- Choose a central text.
- Read the text in class during Close and Critical Reading or assign it as independent reading.
- Instruct students to bring their copies of the text to Text Talk Time and to come prepared with thinking notes and two or three text-dependent questions. These materials are their “entry tickets” into the discussion. Students’ questions should: examine the text’s central idea and how it develops over the course of the text; analyze the structure an author employs—including how particular sentences and paragraphs contribute to the overall message; explore an author’s point of view or purpose and how the author conveys that through rhetoric; and determine the meaning of important words and phrases in the text, considering also how those word choices affect meaning or tone. Regardless of the topic, remind students that answering their questions should require textual evidence. You may need to guide students in this step until they feel comfortable composing text-dependent questions.
- Arrange your classroom for whole-class discussion.
- Go over the expectations for Text Talk Time. Establish guidelines for when students can talk and how to signal if they have something to say. Middle school students might raise two fingers to indicate, “I have something to add” or a thumbs-up to mean, “I have something new to say.”
- Build “think time” into Text Talk Time to allow students to generate follow-up questions and meaningful responses to their classmates’ questions and ideas. Facilitate and monitor for equal participation.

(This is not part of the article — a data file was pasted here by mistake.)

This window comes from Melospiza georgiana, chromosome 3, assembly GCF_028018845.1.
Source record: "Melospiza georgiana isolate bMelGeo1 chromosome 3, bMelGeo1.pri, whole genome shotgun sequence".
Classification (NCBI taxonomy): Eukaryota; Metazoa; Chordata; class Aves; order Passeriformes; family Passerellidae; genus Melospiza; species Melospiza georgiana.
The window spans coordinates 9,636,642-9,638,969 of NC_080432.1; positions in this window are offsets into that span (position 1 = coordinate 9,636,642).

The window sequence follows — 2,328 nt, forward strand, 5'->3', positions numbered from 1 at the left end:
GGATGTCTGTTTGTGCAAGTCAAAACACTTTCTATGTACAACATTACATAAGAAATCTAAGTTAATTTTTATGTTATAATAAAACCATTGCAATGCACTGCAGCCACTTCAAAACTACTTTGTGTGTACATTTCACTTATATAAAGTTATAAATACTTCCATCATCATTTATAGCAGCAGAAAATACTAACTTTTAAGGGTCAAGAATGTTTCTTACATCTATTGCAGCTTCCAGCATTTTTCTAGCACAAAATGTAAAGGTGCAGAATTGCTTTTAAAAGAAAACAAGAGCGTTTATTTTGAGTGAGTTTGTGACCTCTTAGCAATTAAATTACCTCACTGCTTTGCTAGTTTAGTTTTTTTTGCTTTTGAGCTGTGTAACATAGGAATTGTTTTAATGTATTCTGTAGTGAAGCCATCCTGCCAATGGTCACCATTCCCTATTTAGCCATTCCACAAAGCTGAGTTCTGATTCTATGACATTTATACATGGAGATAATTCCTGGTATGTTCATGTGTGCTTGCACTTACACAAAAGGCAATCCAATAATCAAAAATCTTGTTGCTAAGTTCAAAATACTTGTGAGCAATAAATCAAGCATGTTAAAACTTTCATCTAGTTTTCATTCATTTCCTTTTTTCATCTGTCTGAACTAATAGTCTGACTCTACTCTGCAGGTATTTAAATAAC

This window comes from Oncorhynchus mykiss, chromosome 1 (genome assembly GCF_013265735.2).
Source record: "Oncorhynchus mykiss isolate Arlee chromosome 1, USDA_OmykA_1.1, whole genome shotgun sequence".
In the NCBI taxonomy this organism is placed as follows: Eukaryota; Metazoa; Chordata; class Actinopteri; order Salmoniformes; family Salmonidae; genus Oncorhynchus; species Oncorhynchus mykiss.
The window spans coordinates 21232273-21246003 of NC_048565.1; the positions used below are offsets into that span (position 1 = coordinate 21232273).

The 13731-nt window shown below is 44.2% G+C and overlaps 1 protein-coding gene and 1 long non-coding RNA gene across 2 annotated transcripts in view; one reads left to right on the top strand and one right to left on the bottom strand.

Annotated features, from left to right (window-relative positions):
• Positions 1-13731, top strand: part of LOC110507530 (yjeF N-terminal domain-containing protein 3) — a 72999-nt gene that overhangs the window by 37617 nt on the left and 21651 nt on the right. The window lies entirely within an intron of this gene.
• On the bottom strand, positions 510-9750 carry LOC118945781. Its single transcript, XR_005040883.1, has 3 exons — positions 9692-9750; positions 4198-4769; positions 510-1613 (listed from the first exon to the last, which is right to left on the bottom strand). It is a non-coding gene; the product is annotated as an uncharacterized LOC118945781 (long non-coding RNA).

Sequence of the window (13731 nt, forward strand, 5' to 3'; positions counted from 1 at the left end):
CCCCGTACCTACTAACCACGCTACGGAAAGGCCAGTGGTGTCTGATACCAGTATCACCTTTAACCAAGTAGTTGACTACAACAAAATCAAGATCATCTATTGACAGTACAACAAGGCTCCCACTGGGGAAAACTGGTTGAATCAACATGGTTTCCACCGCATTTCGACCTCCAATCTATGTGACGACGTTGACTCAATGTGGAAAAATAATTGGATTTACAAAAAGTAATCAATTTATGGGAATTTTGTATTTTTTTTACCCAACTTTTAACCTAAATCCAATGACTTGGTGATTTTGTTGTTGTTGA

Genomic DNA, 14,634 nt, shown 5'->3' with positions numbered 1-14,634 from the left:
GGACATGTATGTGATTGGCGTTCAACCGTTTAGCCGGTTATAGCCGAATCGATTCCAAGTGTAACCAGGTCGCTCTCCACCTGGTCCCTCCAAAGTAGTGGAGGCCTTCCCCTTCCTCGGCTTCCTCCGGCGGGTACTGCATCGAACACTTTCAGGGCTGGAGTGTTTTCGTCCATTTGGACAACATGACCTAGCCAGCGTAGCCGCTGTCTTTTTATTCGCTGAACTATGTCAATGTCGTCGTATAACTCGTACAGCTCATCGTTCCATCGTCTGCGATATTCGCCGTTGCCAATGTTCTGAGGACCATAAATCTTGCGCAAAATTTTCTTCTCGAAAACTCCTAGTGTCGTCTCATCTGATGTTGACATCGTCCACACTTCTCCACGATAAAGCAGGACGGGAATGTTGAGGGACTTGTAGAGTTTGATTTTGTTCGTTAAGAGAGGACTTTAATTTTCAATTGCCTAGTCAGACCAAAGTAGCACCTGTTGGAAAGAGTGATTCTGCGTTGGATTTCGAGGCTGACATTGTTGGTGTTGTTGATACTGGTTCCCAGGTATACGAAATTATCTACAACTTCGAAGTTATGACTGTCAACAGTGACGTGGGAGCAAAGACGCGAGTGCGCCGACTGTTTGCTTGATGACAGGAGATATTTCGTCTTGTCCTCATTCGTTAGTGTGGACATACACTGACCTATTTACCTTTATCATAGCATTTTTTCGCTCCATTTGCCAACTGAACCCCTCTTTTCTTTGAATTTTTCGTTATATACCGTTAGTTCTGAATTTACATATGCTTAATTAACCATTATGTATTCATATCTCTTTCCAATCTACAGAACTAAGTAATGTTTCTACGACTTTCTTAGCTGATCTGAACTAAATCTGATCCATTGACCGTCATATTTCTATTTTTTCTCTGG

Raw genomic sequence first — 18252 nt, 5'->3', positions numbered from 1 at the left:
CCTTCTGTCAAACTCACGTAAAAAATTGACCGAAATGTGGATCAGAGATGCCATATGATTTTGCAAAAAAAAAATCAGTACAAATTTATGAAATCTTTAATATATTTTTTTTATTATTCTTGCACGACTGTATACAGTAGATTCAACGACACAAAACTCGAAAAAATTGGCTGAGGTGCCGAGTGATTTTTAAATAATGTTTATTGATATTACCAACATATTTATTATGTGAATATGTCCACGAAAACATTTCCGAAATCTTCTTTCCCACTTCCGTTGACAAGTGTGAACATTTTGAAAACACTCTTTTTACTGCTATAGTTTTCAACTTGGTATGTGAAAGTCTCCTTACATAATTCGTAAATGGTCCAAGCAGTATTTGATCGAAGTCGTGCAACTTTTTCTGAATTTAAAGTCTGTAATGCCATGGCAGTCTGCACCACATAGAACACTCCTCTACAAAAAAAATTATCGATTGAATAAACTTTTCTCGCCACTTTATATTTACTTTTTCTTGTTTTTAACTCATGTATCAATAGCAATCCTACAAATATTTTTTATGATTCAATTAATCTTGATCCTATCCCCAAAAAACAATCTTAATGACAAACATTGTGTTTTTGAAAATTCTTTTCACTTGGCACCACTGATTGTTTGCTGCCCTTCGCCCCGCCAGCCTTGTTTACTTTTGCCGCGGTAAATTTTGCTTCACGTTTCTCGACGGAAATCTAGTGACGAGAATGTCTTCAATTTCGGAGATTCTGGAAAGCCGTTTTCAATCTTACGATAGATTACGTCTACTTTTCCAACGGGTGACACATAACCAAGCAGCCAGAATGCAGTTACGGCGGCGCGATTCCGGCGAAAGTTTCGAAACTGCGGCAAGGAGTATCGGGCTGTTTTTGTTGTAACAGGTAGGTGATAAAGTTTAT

- Remind students to cite specific textual evidence and quote accurately from the text.
- Every student should have the central text in front of them during Text Talk Time so they can point to specific spots in the text and see spots their classmates reference.
- As students grow more comfortable with Text Talk Time and interacting with their classmates and the text, push them to consider and evaluate the soundness of their classmates’ arguments. What are their claims? What evidence do they identify to support their point? Is this evidence relevant? Sufficient? Convincing?
- Close by having students summarize the discussion. Consider facilitating a “think-pair-share” activity or assigning an exit ticket that asks students what they learned about the text and what could be improved in the next discussion.
English language learners
Text Talk Time benefits English language learners by requiring that they use academic language to articulate their thoughts. To reduce English language learners’ anxiety when speaking to the whole group, consider forming smaller circles of four to six students.
Connection to anti-bias education
Text Talk Time supports democratic and collaborative discussion. Students work together to comprehend a text. The structure makes it less likely that particular students will dominate or feel overpowered, reinforcing the values of respect, equity and cooperation.